Sunday, October 15, 2006

If you act as you think - the missing link - synchronicity

-The Police, by album of the same name (I have to confess that going to the new Discovery World in Milwaukee this weekend and seeing an exhibit of old Atari machines made me realize that I spent a few langorous and fat summers listening to this album in the basement of my parents house, playing endless Tetris. Ah. The laziness of yuth).

I went to Frugal Muse last week and sold off the first set of a series of books I have kept around for years, hoping I would renew my interest in myriad topics: French film, European history, theater. These are certain things, once well-known topics like no longer fitting clothes, that may fit me again one day, but the fact is there are books I actually need now (like another copy of Brenda Ueland's 1938 classic on "contemplative writing" called If You Want to Write) in order to teach and prepare to teach and continue to grow. It felt good to turn in over 40 books and even though I only "got back" 6 for the same price (trade in, along with a couple of snuck in cd's like The Police, Synchronicity), they are books I have either read and know I will use, or books I have been waiting to read and Know I Will Read Soon. Funny how knowledge can be such a burden - or unread knowledge, in this case.

My mother always warned me that my smartness would only cause depression. This certainly appeared true in her case, and not just to her (to us as well), however, this weekend I experienced some things that showed me I can cut short overdeveloped IQ and listen to instinct in the flash of a moment. I have experienced this a great deal outside of actual emotional in-the-moment situations, in meditation, and then in situations while on the slowed-down retreat world of Dathun this last summer (one month of mostly silent retreat in Colorado) but to do it while working on love, for instance, in the moment, is so hard. And I can't say that I "got it in real time" but just noticing was enough to console me that I am with me now, most of the time, not off somewhere else like I habitually had been for so many years, just like mama taught me to do.

My parents travelled a great deal - as well did their parents, and as well do I. While travel in itself is far from problematic, I cannot seem to shake (after having spent the weekend in Milwaukee) this feeling that the division my mother felt between her mind and heart wasn't healed by traveled, rather, further severed her connection to herself. Travel can be shaky that way. It seems to have something to do with timing, which Virginia reminded me lately (when I told her that my favorite line lately has been from Overlap by Ani DiFranco: "either you don't have the balls or you don't feel the same") is crucial to a lot of things - love in particular. Or not love. My parents had that one down, but that could neither heal nor eradicate deep, existential unhappiness. The timing of travel for me varies a great deal, as it may have for them, too, sometimes healing, sometimes killing.

Watching Rivers and Tides (a docurama on Andy Goldsworthy, I heart Andy Goldsworthy!) tonight, I felt this incredible loss in fall, this incredibly beauty in knowing that we will die. The only thing we don't know really is how or when. Why is it that we pretend we won't die? My mother, and all of us, taken by surprise. My father, with so much warning but little preparation (how can you really prepare the heart for losing a father?). And the leaves while walking Roscoe tonight, turned to turds by his bruising paws and grasping jaws and, well, his own excrement alongside, under, on top, mixed into my plastic bag hand. Erika and I joked about making excrement art, about making cairns like Goldsworthy makes, that will stay frozen all winter in our backyard. What else to do with poop but laugh?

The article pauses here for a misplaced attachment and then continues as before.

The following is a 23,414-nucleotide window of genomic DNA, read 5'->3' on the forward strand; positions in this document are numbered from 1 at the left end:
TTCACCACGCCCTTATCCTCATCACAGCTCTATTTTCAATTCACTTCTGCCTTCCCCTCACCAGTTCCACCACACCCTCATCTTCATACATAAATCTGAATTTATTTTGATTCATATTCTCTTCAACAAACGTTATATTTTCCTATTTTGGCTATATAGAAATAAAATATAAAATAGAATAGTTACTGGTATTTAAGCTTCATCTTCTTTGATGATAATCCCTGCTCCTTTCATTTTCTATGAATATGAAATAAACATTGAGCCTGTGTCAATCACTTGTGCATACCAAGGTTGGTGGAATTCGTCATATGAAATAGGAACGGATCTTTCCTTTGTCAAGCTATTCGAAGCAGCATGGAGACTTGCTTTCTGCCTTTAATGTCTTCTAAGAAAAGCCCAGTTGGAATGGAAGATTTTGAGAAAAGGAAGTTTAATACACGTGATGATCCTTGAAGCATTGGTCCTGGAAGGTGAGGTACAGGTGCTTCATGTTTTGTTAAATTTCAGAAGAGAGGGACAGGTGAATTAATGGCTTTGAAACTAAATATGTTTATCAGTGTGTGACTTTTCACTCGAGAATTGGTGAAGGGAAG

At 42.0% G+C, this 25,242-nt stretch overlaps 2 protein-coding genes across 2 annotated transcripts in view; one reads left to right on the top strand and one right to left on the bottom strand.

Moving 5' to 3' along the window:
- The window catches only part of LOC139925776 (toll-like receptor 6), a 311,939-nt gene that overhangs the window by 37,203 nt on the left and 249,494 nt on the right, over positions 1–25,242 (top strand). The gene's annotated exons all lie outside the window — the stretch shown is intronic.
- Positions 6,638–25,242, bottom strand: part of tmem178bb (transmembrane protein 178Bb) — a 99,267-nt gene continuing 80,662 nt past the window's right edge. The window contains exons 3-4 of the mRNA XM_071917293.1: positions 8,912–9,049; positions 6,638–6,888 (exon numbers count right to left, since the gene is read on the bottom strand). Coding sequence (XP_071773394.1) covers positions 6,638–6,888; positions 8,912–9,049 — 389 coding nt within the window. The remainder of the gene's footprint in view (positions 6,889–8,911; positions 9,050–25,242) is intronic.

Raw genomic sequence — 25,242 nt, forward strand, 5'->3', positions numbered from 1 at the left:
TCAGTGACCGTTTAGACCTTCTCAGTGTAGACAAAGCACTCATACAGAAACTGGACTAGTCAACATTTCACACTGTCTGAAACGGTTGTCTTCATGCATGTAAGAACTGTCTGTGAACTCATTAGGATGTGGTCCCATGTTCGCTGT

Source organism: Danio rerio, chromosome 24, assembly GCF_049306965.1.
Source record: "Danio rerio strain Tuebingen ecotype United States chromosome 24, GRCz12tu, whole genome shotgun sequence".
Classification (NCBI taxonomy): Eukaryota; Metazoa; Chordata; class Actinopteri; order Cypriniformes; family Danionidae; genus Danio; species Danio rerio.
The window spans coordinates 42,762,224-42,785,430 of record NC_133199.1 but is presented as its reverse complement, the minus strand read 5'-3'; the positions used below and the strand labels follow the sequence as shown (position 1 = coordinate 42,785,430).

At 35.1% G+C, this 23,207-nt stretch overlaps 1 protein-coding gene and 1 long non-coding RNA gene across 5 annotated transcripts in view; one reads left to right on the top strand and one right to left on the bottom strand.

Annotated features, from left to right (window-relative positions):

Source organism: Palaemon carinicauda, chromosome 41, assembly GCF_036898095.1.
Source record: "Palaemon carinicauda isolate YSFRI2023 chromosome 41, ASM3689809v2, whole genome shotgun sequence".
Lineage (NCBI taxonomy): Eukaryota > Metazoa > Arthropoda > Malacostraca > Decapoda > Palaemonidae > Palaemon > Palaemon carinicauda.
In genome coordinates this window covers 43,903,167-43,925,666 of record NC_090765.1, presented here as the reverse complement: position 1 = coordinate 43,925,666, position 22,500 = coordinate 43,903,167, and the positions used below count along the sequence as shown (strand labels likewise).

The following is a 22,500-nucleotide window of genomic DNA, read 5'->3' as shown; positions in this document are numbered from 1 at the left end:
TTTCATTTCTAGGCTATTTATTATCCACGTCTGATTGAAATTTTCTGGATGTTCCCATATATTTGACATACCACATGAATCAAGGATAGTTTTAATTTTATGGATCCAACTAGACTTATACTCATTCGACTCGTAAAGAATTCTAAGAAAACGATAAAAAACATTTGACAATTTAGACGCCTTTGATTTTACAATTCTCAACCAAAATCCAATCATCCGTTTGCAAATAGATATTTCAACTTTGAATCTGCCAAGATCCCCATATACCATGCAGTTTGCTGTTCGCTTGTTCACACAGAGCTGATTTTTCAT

How to stay in time with timing? We make such effort as humans to link everything up just right, just to find out that the few pitfalls we had so carefully healed up (or heeled ourselves against - just saw Open Season this weekend with my nephew, and I am thinking of the beavers and their damned dam) are not the only weak spots after all. We are made of weak spots, this is part of the natural variation of our existence, and I am slowly learning to not flinch when I either discover new ones or uncover old ones now that the stronger weak spot previously protecting this new found one is healed. Just when I thought I had figured how out to determine (I gave up on scientific determinism years ago, lord knows why I am still clinging to it emotionally.) the perfect lover, the perfect job, the perfect friendships, it's as if the lake I am living on turns into a mountain and the cake falls suddenly in the oven. It seems the only way to synchronize with organized chaos like that is to open the oven door and eat it as a cracker. Or give it to the wildlife outside. They, too, have a winter for which they must steel up, and
to go

Sunday, October 08, 2006

I know there is strength in the differences between us, I know there is comfort where we overlap

-"Overlap", Ani DiFranco

Lately, a league of ex's and old friends gone awol, by my cause or mutual, have reappeared at my doorstep, one by one (though there was one week when three appeared!). This is something that would have disgruntled me greatly in the past, but instead was cause for (though cautious) curiousity. It's been a real Saturn Return Year, full of all kinds of completing cycles and brand new beginnings, and somehow the appearance of open-ended endings seems appropo.

This weekend Erika and I participated in the Madison Area Open Art Studios, for which I did a shamefully small amount of promo, due to being in Toronto and being exhausted most of the week back. We got a pretty good turn out, regardless, and I got a lot more attention/interest to not only my work but my classes than ever before. In fact, I even made back money, and then some (usually I just cover expenses on this weekend), and quite a few of the folk coming by were looking just for me (usually they happen to notice my work but came mainly for Erika's). It was very reaffirming - a week and some of confirmation that my work can be spiritually significant and the teachings run deep, and a weekend of more of same, plus a bit of commercial/artistic blessing from the public.